Are you hoping to vote for marijuana legalization in New York? Don’t get too excited. Restrict & Regulate New York (RRNY) is seeking to legalize recreational marijuana in the Empire State, but the campaign has made misleading claims and has a track record of dubious financing.
A Spurious Claim About Marijuana Legalization In New York
On August 30, a heartening email arrived in the inboxes of some marijuana legalization supporters.
“August was a sleepy month for most in the cannabis industry but not here in New York,” read the email from Restrict & Regulate New York (RRNY).
The campaign is the effort of Jerome Dewald, an investor-turned-advocate, and it seeks to legalize recreational marijuana in the Empire State through a constitutional convention, colloquially known as “Con Con.”
“The big news is that the New York Board of Elections certified the call for a convention to end marijuana prohibition in New York as Prop 1,” continued the email.
It certainly would be big news if New York voters got a chance to legalize cannabis at the ballot box.
While RRNY’s email suggested that Prop 1’s certification has some bearing on marijuana legalization in New York, the text of the certification makes no mention of cannabis.
“The purpose of this Ballot Question is to allow the voters of New York State to determine whether a Constitutional Convention will be held in 2019,” reads the certification.
But that hasn’t stopped RRNY from claiming that the state certified “a convention to end marijuana prohibition.” The misleading claim is not the only one that the campaign has made in recent months. Over the summer, the campaign claimed to have raised $600,000. But campaign finance filings tell a much different story.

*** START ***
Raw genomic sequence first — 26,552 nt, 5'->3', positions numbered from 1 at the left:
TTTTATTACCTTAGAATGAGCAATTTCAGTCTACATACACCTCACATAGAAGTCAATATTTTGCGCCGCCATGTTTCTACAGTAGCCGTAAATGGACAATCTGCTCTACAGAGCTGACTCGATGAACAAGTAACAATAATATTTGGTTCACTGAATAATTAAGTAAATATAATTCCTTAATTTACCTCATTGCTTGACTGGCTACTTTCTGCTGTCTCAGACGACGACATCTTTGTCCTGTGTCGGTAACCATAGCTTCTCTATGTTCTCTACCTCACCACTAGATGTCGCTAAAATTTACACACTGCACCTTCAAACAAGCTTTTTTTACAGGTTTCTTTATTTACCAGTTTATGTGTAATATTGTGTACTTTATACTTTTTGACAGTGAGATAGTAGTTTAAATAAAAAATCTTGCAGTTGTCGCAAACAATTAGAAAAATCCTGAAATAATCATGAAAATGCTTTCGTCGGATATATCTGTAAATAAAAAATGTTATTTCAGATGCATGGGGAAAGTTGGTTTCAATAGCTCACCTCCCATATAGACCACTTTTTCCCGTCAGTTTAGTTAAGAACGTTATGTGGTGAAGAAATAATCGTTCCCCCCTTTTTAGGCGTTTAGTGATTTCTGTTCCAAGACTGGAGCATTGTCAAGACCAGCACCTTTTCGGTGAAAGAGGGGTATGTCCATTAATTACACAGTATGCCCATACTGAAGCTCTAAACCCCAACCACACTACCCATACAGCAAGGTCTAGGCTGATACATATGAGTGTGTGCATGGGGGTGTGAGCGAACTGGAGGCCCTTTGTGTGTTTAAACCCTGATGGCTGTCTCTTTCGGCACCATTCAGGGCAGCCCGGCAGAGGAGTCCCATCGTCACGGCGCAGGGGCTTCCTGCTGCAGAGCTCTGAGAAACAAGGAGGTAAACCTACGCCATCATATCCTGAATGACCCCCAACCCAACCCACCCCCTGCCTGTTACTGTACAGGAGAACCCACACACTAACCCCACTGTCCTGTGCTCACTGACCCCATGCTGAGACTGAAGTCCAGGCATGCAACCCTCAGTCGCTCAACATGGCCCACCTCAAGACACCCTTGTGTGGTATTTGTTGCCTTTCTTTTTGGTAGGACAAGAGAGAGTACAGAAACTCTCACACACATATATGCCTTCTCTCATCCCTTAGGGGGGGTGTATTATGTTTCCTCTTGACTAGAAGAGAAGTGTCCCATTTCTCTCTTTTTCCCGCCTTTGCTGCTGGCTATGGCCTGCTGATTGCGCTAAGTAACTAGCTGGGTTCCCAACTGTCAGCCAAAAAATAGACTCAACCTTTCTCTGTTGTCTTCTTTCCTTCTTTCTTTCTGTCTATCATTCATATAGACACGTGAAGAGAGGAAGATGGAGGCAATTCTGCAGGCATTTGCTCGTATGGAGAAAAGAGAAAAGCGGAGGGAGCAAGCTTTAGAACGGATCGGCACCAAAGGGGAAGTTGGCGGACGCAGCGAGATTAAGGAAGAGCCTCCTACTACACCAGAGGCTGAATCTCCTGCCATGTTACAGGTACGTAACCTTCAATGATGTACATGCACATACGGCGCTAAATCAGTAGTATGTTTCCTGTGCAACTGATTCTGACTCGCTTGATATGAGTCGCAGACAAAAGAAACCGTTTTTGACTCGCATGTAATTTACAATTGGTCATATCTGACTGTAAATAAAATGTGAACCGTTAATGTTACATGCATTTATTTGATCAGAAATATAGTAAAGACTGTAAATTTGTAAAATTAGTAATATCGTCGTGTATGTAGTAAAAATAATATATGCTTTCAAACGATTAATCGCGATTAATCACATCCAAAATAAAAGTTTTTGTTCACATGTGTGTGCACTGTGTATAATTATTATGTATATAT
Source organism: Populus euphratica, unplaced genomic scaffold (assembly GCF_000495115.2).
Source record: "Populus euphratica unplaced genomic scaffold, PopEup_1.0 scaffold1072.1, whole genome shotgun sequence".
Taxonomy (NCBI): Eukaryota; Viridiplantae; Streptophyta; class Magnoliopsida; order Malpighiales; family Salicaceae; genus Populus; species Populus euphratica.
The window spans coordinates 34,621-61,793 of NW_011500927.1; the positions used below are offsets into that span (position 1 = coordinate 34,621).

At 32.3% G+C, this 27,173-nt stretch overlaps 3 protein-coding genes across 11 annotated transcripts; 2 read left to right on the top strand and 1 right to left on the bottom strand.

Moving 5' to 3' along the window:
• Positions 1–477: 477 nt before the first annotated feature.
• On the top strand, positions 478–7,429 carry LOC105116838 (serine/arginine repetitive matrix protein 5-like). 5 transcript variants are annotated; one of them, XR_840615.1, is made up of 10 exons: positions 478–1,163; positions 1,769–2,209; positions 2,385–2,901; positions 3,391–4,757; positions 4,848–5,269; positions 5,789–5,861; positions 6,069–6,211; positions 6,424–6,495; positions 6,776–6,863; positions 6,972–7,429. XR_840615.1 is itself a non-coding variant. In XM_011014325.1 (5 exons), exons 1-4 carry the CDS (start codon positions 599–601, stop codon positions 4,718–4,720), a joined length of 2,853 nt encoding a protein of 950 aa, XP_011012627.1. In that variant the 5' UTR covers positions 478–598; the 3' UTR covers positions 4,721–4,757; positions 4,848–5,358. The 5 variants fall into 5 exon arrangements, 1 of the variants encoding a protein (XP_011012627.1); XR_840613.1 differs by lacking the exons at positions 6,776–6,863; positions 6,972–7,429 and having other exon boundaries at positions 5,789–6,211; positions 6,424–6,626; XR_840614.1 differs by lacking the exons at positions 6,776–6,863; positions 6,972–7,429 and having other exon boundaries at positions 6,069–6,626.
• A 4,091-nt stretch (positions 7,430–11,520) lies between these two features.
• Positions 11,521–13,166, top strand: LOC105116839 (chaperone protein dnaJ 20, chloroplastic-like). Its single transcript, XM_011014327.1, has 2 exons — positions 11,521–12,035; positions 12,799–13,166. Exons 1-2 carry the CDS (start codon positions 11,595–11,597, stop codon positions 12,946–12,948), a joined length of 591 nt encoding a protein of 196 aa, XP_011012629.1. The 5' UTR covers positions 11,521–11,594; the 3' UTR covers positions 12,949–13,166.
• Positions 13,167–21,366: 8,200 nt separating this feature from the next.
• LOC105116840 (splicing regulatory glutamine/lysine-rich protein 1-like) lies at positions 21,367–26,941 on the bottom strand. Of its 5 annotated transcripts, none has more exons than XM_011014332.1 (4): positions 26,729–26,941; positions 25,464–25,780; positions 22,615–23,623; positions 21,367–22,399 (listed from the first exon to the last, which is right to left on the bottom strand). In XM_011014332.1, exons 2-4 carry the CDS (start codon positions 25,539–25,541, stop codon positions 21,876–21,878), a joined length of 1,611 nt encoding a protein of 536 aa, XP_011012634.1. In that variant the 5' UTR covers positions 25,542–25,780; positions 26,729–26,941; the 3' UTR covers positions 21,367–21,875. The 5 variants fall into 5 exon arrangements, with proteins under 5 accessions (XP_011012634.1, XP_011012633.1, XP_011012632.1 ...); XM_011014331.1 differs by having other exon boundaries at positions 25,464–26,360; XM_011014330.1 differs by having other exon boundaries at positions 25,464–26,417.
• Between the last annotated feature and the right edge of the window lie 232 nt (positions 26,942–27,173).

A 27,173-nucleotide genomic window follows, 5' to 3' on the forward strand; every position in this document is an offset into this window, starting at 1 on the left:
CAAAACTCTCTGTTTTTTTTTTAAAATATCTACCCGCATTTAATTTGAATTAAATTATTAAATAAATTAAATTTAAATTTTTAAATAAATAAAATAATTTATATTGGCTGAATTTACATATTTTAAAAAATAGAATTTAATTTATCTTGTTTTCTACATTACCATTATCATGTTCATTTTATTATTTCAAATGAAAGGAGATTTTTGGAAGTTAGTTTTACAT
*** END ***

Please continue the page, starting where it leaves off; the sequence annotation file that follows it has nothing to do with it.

New York’s constitution requires that the state hold a referendum on a constitutional convention once every 20 years. It’s a once-in-decades chance for New York voters to amend the constitution.
Next week, voters can head to the ballot box to vote on whether to hold a convention.
If approved, elected delegates would convene in April 2019 to consider a variety of amendments—not just marijuana legalization in New York. If an amendment is adopted by a majority of delegates, voters will get a chance to vote on it directly. Campaigns addressing everything from tenants’ rights to campaign finance reform have emerged to advocate for a “Yes” vote on Con Con.
However, chances seem slim that a convention will be approved.
The last time voters approved Con Con was in 1936, leading to the adoption of several amendments in 1938. However, some experts believe that the current political climate could give Con Con more of a chance among voters next month.
Misrepresenting The Truth
On the surface, it looks like RRNY enjoys great support for its campaign to legalize cannabis through Con Con.
“RRNY opened [its] Endorsements Page on August 11 to the cannabis industry to show its support for NY Prop 1 and was met with overwhelming response,” read an RRNY campaign email.
High Times attempted to reach 30 organizations included on the endorsements page. Of the 18 organizations that responded to our queries, nine said that they do not endorse the RRNY campaign and were unaware that their logos were being used on the campaign’s website.
The New Kings Democrats, one of the organizations listed on the page, reached out to Dewald, informing him that the group has never endorsed the campaign.
“We kindly ask that you remove our club’s logo and any mention of New Kings Democrats from your website,” wrote Cindy Tran, the secretary for the organization.
“Your logo has been replaced with a simple text link and moved to the bottom of the section where visitors are less likely to see it,” responded Dewald.